An Americas-wide campaign launched today by Alzheimer’s Disease International (ADI) and the Pan American Health Organization (PAHO) aims to get people talking more comfortably and openly about Alzheimer’s disease and dementia.
Today, 1 September, marks the beginning of the month of awareness for Alzheimer’s disease and other types of dementia. ‘Let’s Talk About Dementia’ is based on the understanding that talking about dementia helps tackle the stigma, normalizes language and encourages people to find out more about the disease and seek help, advice and support for it.
ADI and PAHO are working to deliver the joint dementia awareness campaign for the Region of the Americas this month, as part of the PAHO regional Plan of Action on Dementia (2015-2019).
The campaign, with materials available in 5 languages, encourages that often-difficult first conversation and then aims to demystify dementia and to get people talking; through discussion and conversation, come better planning and support.
PAHO Director Dr. Carissa F. Etienne says the first step to addressing stigma around dementia is having a conversation:
The lack of knowledge about dementia and how an affected person might behave has led to stigma being associated with the disease. This campaign will focus on increasing conversations around dementia everywhere, as talking is often the first step to awareness, understanding and breaking barriers to diagnosis and care.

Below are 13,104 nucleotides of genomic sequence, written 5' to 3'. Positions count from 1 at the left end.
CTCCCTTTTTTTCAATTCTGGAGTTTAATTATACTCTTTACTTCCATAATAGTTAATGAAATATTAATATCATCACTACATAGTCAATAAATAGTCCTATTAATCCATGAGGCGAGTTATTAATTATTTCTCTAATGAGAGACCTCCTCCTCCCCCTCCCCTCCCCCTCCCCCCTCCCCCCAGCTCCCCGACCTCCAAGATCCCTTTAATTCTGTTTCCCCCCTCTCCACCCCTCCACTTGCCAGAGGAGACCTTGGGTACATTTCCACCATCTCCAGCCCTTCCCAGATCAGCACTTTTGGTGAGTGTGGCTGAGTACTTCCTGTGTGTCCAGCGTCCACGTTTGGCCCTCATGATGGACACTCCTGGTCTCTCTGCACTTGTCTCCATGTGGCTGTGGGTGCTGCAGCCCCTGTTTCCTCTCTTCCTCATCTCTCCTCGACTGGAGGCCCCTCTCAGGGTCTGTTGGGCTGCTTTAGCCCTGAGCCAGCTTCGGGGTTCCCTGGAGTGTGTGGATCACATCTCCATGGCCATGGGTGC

ADI’s member associations in the Americas and PAHO country offices will collaborate to deliver the campaign, which will engage the general public and also targets doctors and other primary health care practitioners to raise awareness.
Alzheimer’s Disease International CEO, Paola Barbarino, said: “We need to get people talking more comfortably about Alzheimer’s disease and dementia. Dementia is one of the most significant global health and social care crises in the 21st century, with someone developing it every 3 seconds, but the stigma that surrounds it, and a lack of available treatments, means people delay talking about it and delay seeking advice and support, losing valuable time.
On World Alzheimer’s Day, 21 September, ADI will launch our World Alzheimer Report on global attitudes to dementia, based on a survey of almost 70,000 people across 155 countries and territories. A key finding in that survey shows that 95% of general public respondents believe they will develop dementia in their lifetime. We must break through the stigma and get people talking openly about dementia to plan well, to access support and even to participate in research.”